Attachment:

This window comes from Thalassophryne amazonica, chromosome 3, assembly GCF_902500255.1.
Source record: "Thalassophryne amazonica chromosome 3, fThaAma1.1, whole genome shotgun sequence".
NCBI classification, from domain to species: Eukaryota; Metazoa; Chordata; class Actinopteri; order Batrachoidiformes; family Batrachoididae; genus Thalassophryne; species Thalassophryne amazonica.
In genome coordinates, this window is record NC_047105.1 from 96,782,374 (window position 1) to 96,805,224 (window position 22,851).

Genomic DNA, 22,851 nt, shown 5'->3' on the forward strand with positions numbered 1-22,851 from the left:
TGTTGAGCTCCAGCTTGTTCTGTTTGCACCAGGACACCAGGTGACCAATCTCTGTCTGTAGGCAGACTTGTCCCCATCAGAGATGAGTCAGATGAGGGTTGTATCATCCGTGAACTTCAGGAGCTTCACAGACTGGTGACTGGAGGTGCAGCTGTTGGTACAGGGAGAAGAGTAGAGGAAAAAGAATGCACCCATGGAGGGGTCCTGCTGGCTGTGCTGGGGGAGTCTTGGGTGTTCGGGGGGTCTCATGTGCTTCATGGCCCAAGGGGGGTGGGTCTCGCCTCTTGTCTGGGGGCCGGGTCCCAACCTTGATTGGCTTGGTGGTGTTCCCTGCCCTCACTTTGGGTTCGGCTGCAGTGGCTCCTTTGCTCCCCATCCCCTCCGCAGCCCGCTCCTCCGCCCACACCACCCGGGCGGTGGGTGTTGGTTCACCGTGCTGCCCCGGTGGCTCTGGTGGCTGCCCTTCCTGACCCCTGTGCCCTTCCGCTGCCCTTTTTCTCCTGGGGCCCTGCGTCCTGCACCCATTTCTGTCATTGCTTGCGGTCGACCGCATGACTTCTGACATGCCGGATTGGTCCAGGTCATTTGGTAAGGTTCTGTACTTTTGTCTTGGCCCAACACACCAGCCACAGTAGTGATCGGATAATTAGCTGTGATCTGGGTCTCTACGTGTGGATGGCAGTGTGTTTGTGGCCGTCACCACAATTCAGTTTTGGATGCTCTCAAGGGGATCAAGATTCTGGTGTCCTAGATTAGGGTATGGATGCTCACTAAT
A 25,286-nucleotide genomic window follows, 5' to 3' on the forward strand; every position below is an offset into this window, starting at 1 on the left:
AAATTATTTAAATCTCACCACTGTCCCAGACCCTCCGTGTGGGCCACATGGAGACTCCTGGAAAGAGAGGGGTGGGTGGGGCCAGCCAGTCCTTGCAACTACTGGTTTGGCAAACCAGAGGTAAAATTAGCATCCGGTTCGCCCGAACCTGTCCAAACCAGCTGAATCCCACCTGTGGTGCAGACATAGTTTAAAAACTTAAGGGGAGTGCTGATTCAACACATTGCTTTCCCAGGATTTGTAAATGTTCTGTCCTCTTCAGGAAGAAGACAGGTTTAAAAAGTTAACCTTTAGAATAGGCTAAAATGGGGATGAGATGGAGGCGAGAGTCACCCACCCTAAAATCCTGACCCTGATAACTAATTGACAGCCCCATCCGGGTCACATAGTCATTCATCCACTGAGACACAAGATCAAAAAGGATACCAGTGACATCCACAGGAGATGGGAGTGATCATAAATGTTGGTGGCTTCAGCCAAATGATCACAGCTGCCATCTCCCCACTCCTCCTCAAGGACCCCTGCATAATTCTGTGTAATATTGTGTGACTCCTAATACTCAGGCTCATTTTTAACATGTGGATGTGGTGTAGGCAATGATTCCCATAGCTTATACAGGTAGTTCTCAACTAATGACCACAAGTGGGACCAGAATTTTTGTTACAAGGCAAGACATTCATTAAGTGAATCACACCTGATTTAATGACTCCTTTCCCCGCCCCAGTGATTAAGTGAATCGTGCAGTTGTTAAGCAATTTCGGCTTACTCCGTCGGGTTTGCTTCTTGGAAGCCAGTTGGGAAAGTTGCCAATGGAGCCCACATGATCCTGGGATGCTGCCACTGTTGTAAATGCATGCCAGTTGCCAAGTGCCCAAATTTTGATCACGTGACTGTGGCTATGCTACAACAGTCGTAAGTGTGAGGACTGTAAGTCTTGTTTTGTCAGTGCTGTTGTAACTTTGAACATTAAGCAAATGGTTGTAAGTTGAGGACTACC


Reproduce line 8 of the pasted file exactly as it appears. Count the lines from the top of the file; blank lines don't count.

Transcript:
AAATTATTTAAATCTCACCACTGTCCCAGACCCTCCGTGTGGGCCACATGGAGACTCCTGGAAAGAGAGGGGTGGGTGGGGCCAGCCAGTCCTTGCAACTACTGGTTTGGCAAACCAGAGGTAAAATTAGCATCCGGTTCGCCCGAACCTGTCCAAACCAGCTGAATCCCACCTGTGGTGCAGACATAGTTTAAAAACTTAAGGGGAGTGCTGATTCAACACATTGCTTTCCCAGGATTTGTAAATGTTCTGTCCTCTTCAGGAAGAAGACAGGTTTAAAAAGTTAACCTTTAGAATAGGCTAAAATGGGGATGAGATGGAGGCGAGAGTCACCCACCCTAAAATCCTGACCCTGATAACTAATTGACAGCCCCATCCGGGTCACATAGTCATTCATCCACTGAGACACAAGATCAAAAAGGATACCAGTGACATCCACAGGAGATGGGAGTGATCATAAATGTTGGTGGCTTCAGCCAAATGATCACAGCTGCCATCTCCCCACTCCTCCTCAAGGACCCCTGCATAATTCTGTGTAATATTGTGTGACTCCTAATACTCAGGCTCATTTTTAACATGTGGATGTGGTGTAGGCAATGATTCCCATAGCTTATACAGGTAGTTCTCAACTAATGACCACAAGTGGGACCAGAATTTTTGTTACAAGGCAAGACATTCATTAAGTGAATCACACCTGATTTAATGACTCCTTTCCCCGCCCCAGTGATTAAGTGAATCGTGCAGTTGTTAAGCAATTTCGGCTTACTCCGTCGGGTTTGCTTCTTGGAAGCCAGTTGGGAAAGTTGCCAATGGAGCCCACATGATCCTGGGATGCTGCCACTGTTGTAAATGCATGCCAGTTGCCAAGTGCCCAAATTTTGATCACGTGACTGTGGCTATGCTACAACAGTCGTAAGTGTGAGGACTGTAAGTCTTGTTTTGTCAGTGCTGTTGTAACTTTGAACATTAAGCAAATGGTTGTAAGTTGAGGACTACC